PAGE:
The Creative Opportunities of FPV Drones

UPAA Blog 2023-24 #7 11/30/23 (text by Ryan Riley, above frame grab of a video by Ian Tunney)


This is the fourth and final article in a series on drones. 


The first article compared features and image quality on three reasonably priced DJI drones.


The second article detailed the process of getting approval to fly in a stadium TFR.


The third article showed the opportunities available by just adding a small LED light.


This article shows some of the storytelling uses for FPV drones. "What's FPV drones?" Literally, it stands for "First Person View," meaning the experience of the drone pilot. More broadly it refers to what are typically smaller drones with shielded propellers that can maneuver indoors and in tight spaces. FPV drones can give an immersive and unusual perspective. But are they a tool or a gimmick? Ryan Riley from Iowa State University and a team of colleagues used an FPV drone to make a holiday video which was awarded at the 2023 UPAA Symposium. Ryan and team were responsible for the creative direction and Iowa State hired an outside pilot for that production. Nate Edwards from BYU offers some thoughts on his own experience piloting a FPV drone.-Ed



Above: The 2022 Iowa State holiday video


We have a small team of communications and strategic engagement professionals from across campus (6 people) who work together to conceptualize and execute these holiday videos from our university president.

When the team met in August, I brought several kernels of concepts that could be possibilities for a holiday video.

One of these was to have the Iowa State Singers, a student choir of 70-plus members, singing around the opulent open rotunda in one of our most recognizable historic buildings.

The other kernel was my fascination with FPV drones and their video capabilities since this Venice Beach video caught my attention years ago, and of course, the bowling alley video. I saw FPV as an exciting way to bring viewers into the experience. Another advantage of FPV is that it's still new enough that many people haven't seen it done, especially in a familiar place.

We merged the two concepts into a FPV drone video featuring indoor vignettes that would motivate the camera movement, culminating with the drone spiraling down the rotunda with the choir in full voice, then exiting the building and flying over the annual campus holiday tree. The heart of it was remembering that FPV drones are just tools in the toolbox. We weren't making an FPV video as much as we were making a video using an FPV drone. There are plenty of bad FPV videos out there that maybe show off a location but have no heart; we wanted the audience to take a thrilling journey through the space but still get back to that sentimentality by the end.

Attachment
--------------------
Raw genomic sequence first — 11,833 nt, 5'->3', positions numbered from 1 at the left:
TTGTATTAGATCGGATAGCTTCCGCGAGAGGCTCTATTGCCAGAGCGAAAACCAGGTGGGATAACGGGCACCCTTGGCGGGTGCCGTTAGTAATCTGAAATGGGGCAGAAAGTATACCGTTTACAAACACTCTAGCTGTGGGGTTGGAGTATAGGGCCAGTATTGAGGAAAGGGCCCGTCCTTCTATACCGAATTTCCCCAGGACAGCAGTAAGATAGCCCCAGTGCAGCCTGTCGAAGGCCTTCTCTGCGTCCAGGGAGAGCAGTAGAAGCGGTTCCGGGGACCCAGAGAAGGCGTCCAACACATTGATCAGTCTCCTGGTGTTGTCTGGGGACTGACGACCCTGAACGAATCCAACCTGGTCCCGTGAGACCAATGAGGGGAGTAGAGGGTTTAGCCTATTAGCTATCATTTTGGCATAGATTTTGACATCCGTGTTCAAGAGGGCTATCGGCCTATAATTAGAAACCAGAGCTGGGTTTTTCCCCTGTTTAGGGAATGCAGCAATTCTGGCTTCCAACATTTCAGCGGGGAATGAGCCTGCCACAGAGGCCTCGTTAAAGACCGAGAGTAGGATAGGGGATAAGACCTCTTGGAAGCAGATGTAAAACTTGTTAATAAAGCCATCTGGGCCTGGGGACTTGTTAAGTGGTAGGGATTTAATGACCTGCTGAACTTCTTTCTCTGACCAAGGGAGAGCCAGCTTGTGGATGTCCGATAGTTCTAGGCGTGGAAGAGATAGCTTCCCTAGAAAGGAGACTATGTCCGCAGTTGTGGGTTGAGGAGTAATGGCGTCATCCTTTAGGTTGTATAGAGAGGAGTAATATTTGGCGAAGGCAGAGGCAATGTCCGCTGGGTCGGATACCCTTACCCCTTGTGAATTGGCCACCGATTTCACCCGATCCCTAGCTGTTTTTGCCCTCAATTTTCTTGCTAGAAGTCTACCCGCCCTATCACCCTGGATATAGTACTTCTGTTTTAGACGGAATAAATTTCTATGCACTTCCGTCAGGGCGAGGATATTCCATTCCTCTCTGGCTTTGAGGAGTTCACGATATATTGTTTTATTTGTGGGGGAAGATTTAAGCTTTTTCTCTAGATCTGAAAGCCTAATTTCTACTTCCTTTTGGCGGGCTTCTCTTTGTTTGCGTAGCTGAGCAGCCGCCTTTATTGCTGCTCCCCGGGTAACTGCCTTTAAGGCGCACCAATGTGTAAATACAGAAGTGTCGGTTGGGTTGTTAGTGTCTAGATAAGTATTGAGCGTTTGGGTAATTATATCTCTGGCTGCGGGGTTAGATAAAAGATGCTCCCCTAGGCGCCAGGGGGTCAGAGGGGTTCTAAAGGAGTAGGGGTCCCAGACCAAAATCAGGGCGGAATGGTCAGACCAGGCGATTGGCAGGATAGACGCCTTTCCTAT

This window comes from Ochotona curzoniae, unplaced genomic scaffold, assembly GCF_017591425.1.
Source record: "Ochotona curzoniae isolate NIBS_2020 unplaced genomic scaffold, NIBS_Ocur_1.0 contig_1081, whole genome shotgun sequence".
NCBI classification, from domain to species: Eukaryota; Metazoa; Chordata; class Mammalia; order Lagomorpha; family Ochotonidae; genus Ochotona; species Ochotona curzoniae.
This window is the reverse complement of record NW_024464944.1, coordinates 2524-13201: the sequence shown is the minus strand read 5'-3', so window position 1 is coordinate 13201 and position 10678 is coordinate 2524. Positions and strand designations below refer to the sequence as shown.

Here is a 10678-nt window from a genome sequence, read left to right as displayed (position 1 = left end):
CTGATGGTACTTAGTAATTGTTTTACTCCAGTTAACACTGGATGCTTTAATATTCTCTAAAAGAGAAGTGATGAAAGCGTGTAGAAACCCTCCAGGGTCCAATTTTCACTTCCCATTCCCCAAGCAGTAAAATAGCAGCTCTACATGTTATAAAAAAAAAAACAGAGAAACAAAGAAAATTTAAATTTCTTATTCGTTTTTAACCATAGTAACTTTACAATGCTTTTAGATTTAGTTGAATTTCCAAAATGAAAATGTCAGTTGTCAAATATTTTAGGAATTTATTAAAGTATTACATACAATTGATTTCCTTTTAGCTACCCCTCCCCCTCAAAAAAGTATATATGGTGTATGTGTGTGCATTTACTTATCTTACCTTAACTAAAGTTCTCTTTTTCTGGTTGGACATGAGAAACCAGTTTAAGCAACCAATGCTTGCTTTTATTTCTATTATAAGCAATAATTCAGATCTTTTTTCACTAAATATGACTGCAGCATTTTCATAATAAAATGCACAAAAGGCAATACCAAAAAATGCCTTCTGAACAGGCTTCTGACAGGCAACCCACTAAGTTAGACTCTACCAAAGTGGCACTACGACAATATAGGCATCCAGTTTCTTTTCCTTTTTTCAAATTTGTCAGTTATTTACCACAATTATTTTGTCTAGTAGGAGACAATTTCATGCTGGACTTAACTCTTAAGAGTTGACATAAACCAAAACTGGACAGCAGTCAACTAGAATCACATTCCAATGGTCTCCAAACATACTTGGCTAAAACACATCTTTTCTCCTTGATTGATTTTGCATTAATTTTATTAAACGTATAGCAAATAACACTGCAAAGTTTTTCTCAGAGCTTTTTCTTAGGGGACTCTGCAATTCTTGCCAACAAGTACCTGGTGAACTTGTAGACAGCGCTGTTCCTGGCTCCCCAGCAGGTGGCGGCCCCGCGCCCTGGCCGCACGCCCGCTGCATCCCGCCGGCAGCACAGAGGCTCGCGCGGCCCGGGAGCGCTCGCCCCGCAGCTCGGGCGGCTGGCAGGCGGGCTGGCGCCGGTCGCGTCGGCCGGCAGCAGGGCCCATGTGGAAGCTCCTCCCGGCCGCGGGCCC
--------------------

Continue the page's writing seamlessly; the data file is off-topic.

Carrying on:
Once we settled on this concept and had buy-in from the president, building out the video began:

Story: We wanted to show the president leaving her office and walking down to the main door at the end of the day, providing us with bookends to our "story" structure of vignettes throughout the rest of the building.

Song: For more than 90 years, The Bells of Iowa State has been a beloved song for our campus. It has a romantic and sentimental feel, so we like to use it often during the holiday season. We partnered with the Department of Music and Theatre to engage the student choir, and worked with a faculty member to identify an arrangement of the song that would work with the timing of our story structure. The Iowa State Singers recorded the arrangement in a recital hall for use in the final video.

For the big musical swell toward the end of the piece, we wanted the large choir to suddenly appear gathered around the top levels of the open rotunda. Until then, the FPV drone would make a circuit through the building after showing the president walking out of her office.

Vignettes: We mapped a route through the building that the drone could follow and planned where the student-focused vignettes of holiday decorating could take place and what they would consist of.

Pilot: No one on campus currently flies FPV, so we needed to identify an experienced FPV pilot and get facility clearance to fly in the building. I was impressed by Ian Tunney's work on Instagram and pitched the concept to him. I had several calls with him to discuss the concept, and he was excited to be involved.

The shoot: Ian arrived in town the evening before the shoot. We had a few walkthrough flights in the space with no people involved to ensure the timing was as precise as possible — because we would only have the student singers for 45 minutes, a scheduling challenge we were determined to make work. We ended up capturing about four full takes in that time. 

Additional Challenges:

  • Playing the singers' prerecorded music track loud enough for them to hear and to lip sync — while a loudly buzzing drone was flying in the big open space. The solution: Big amplifiers borrowed from the music department. It also helped to schedule some quick, droneless walk-throughs with different sets of students prior to filming and prep them for the "swarm of bees" sound that would occur when the drone was in flight.